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Board votes to accept $350,000 grant to purchase new fire truck

By Bill Short

An overnight residential home fire early Monday morning resulted in the loss of at least one home in the 4700 block of Waterfront Oaks, an area of un-incorporated Shelby County just outside of the northern city limits of Memphis.  The only casualty of this fire was a family pet dog which died on the scene likely due to smoke inhalation. In all, this fire required the strength of no less than 24 firefighters on five fire engines from three fire departments (Shelby County, Memphis and Millington).    

An overnight residential home fire early Monday morning resulted in the loss of at least one home in the 4700 block of Waterfront Oaks, an area of un-incorporated Shelby County just outside of the northern city limits of Memphis.  The only casualty of this fire was a family pet dog which died on the scene likely due to smoke inhalation. In all, this fire required the strength of no less than 24 firefighters on five fire engines from three fire departments (Shelby County, Memphis and Millington).

The Millington Board of Mayor and Aldermen has voted to accept a $350,000 federal grant to purchase a new pumper truck for the fire department.

Board members took the action during an April 16 special called meeting on a motion offered by Alderman Mike Caruthers and seconded by Alderman Bethany Huffman. The motion was passed by five affirmative votes, with Aldermen Larry Dagen and Chris Ford absent.

Fire Chief Gary Graves said he submitted an application in September 2012 for an Assistance to Firefighters Grant and was notified on April 12 that it will be awarded. Noting that it is a 95-to-5-percent matching grant, he said the federal share is $332,500, and the city’s share is $17,500.

Because he anticipated receiving the grant, Graves said he included an additional $50,000 in his department’s proposed budget for the 2014 fiscal year to purchase equipment for the new truck. So, the city’s total investment will be $67,500.

The fire chief said those funds will not be “encumbered” until late in this calendar year or in early 2014. So, he requested the board’s permission to prepare specifications, develop a competitive bid package and advertise for bids on the truck and equipment in accordance with guidelines in the city’s purchasing policies.

Graves said the bids he receives will be presented to the board after July 1, along with a recommendation and request that it approve one of them.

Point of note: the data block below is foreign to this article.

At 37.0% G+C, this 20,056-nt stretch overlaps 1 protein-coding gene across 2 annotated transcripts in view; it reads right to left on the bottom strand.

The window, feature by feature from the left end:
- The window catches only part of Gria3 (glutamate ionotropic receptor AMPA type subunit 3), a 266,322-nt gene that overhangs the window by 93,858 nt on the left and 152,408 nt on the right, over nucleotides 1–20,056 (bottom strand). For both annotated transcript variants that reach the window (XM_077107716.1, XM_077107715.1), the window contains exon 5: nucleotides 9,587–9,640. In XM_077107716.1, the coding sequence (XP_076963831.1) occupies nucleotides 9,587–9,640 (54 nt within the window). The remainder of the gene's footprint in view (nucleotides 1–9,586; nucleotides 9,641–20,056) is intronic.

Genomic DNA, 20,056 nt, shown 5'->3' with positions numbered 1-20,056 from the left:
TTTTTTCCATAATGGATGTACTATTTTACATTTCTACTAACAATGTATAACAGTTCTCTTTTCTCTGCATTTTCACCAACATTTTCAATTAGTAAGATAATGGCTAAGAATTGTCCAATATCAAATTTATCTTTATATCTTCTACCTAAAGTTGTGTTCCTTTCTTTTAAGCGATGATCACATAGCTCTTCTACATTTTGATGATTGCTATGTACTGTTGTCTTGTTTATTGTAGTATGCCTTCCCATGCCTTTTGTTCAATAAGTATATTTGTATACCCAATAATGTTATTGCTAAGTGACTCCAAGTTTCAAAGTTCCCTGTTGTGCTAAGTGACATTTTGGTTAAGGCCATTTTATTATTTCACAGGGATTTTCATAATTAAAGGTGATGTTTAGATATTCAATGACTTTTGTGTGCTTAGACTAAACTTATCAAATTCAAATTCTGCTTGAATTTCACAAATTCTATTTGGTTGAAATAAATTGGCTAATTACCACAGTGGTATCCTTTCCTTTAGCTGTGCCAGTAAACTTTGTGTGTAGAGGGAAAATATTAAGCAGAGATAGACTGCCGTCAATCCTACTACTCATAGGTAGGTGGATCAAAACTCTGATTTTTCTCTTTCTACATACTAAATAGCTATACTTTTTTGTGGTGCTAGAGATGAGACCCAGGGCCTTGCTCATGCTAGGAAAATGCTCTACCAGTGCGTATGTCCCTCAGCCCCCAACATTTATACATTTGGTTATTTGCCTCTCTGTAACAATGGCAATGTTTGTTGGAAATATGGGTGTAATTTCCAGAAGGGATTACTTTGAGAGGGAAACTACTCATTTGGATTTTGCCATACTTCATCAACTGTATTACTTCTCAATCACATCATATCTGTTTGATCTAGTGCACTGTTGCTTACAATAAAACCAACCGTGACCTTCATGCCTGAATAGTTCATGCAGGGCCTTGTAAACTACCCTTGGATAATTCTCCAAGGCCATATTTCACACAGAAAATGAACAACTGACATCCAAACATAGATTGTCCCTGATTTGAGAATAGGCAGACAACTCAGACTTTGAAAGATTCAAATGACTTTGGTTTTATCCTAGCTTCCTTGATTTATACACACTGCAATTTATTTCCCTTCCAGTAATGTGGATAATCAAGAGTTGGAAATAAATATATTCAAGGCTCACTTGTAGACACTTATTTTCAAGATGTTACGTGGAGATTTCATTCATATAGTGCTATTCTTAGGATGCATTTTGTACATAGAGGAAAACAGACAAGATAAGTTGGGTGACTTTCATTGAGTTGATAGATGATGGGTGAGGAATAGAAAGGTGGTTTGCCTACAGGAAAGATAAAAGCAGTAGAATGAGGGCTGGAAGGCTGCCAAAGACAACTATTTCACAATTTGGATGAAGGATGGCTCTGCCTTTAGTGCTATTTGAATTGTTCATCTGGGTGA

In accordance with grant guidelines, when the new truck is delivered, the fire chief must remove Engine 333 from service. The 1975 Pirsch truck does not meet current National Fire Protection Association standards for vehicle and firefighter safety.

“It cannot be sold at auction as a fire truck or donated to another department,” Graves said. “It can go to a museum, or we could use it for training. But we can’t put it back on the street.”

In response to a question by Alderman Thomas McGhee, the fire chief acknowledged that he was asking the board to approve $67,500 for a future budget. He said he included those funds, because he was “90-percent sure” that his department would be awarded the grant.

“They had sent me a request for Direct Deposit information,” he recalled. “Typically, when that occurs, you’ve received a favorable review.”

In response to a question by Alderman Frankie Dakin, Graves said a 95-to-5-percent matching grant is “pretty typical” for cities with a population like Millington’s. Dakin thanked the fire chief for procuring the grant.

“I love museums,” the alderman noted. “But if we could scrap that 1975 truck and get some money for it, that would be even better.”

When McGhee asked, Graves reiterated that his department could use the older truck for training purposes.

“Or you can scrap it and put the money in your training budget,” Dakin added, eliciting laughter from the other board members.

City Finance Director John Trusty noted that, because the board has not yet approved the budget for the 2014 fiscal year, it is not “locked in.”

“The only time you’re really locked in is like a debt resolution, where you issue debt,” he said. “That locks you in for the future, but approval like this will not.”

Graves said the period for awarding the grants was supposed to close on March 31, but the sequester “kind of pushed that back.”

“So, they’re at the tail end of making those awards,” he said. “If we don’t accept it, that’s another $350,000 that can be awarded to somebody else.”

Because the Assistance to Firefighters Grant is “very competitive,” the fire chief said only a small percentage of requests are awarded.

“The city is very fortunate to be one of the few departments across the nation to receive an award for vehicle purchases,” he concluded. “The purchase of this vehicle should take care of the city’s fire pumper purchases for the next 10-12 years, unless we add another station or have a catastrophic event that destroys one of our trucks.”

 

 

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